Jesus and Jonah is J. W. McGarvey's defense of the historicity of the Biblical account of the book of Jonah based on Jesus' teaching about Jonah-which is the same as His teaching regarding the historicity of the rest of the Old Testament. This would indicate that Jesus either accepts all of it as historical or none of it as historical. Since the New Testament makes it plain that Jesus accepts the Old as historical, McGarvey argues that the denial of the Jonah story makes Jesus either a liar or a fool.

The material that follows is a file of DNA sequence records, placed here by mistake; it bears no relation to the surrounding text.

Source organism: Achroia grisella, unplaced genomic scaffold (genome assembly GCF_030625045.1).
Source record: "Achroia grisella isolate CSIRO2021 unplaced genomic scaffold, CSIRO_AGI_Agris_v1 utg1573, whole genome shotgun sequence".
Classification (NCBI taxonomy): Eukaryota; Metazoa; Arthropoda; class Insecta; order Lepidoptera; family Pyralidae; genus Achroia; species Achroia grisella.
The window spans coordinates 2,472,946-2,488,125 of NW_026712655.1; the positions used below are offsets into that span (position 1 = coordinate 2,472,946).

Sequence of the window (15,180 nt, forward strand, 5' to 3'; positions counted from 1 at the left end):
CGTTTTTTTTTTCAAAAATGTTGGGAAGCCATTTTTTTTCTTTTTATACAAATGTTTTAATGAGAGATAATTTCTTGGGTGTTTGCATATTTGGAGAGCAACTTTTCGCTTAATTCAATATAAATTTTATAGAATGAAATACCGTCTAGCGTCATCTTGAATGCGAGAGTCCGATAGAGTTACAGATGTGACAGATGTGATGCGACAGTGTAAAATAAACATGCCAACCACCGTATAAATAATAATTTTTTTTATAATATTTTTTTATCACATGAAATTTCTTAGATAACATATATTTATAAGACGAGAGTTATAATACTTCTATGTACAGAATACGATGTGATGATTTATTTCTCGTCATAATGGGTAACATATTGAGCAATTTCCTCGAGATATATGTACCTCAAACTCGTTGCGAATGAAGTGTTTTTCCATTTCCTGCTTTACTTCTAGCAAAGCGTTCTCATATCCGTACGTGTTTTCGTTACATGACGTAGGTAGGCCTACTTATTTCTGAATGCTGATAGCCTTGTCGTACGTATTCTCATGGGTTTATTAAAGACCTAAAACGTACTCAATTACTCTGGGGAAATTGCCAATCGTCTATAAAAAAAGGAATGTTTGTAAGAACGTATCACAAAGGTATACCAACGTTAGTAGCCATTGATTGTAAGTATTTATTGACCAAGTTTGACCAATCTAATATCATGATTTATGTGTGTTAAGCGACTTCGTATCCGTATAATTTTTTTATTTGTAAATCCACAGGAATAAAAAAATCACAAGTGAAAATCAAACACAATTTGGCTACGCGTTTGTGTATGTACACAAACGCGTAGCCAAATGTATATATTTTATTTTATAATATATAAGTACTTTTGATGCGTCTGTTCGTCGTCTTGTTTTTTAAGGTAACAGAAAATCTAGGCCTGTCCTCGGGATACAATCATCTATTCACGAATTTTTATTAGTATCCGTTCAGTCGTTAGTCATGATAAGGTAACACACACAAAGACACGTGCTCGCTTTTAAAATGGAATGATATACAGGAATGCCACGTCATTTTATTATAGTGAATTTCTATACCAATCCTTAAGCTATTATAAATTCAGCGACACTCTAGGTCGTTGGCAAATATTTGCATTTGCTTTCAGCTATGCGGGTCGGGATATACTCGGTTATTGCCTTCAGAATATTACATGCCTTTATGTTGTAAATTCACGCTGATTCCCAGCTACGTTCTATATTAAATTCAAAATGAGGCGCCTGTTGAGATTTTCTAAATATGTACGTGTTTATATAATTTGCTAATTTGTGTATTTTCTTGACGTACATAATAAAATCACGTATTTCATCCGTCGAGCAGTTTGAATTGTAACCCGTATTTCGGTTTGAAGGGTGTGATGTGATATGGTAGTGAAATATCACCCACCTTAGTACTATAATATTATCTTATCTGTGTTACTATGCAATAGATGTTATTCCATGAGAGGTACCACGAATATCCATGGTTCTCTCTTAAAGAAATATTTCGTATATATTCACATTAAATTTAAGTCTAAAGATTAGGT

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We have seen for over two centuries the movement by many away from an acceptance of the Biblical story as fact by many who would still claim to be Christians. Various justifications are attempted in order to explain away the challenges presented by believing some parts of the narrative as written while rejecting others.McGarvey takes the opportunity in this book to call out such persons to make a decision: wholly accept the narrative as is or wholly reject the narrative as is. He uses the story of Jonah as presented in the book of Jonah along with Jesus' use of the "sign of Jonah" as an indication of the resurrection in Matthew 12, etc. McGarvey first explores the various arguments made by noted scholars of his day and exposes their inconsistencies and fallacies. He then goes through the narrative of Jonah and demonstrates quite well that it is harder to believe that an Israelite would make up the story than to believe that the events described happened. He concludes with a discussion of the Jewish reckoning of time and how there is no inconsistency between the account of Jesus' death and resurrection and the "sign of Jonah." McGarvey explains the text well but argues a bit too much on the basis of unsubstantiated inferences. Nevertheless, he makes his argument quite well, and it is an argument that has become no less relevant to the twenty-first century. It is important for us to consider how the New Testament presents itself as conveying historical, actual, substantive events, and the authors thereof believe firmly in the events described in the Old Testament, considering how many wish to divide the "historical Jesus" from the "Christ of faith" and to deny or reject any supernatural event. McGarvey's plea ought to ring out today: accept the Gospel narratives for what they claim to be or entirely reject Jesus as a liar or lunatic-- but you cannot attempt to accept Jesus in faith while rejecting what He said or did.A great little book for reading and consideration.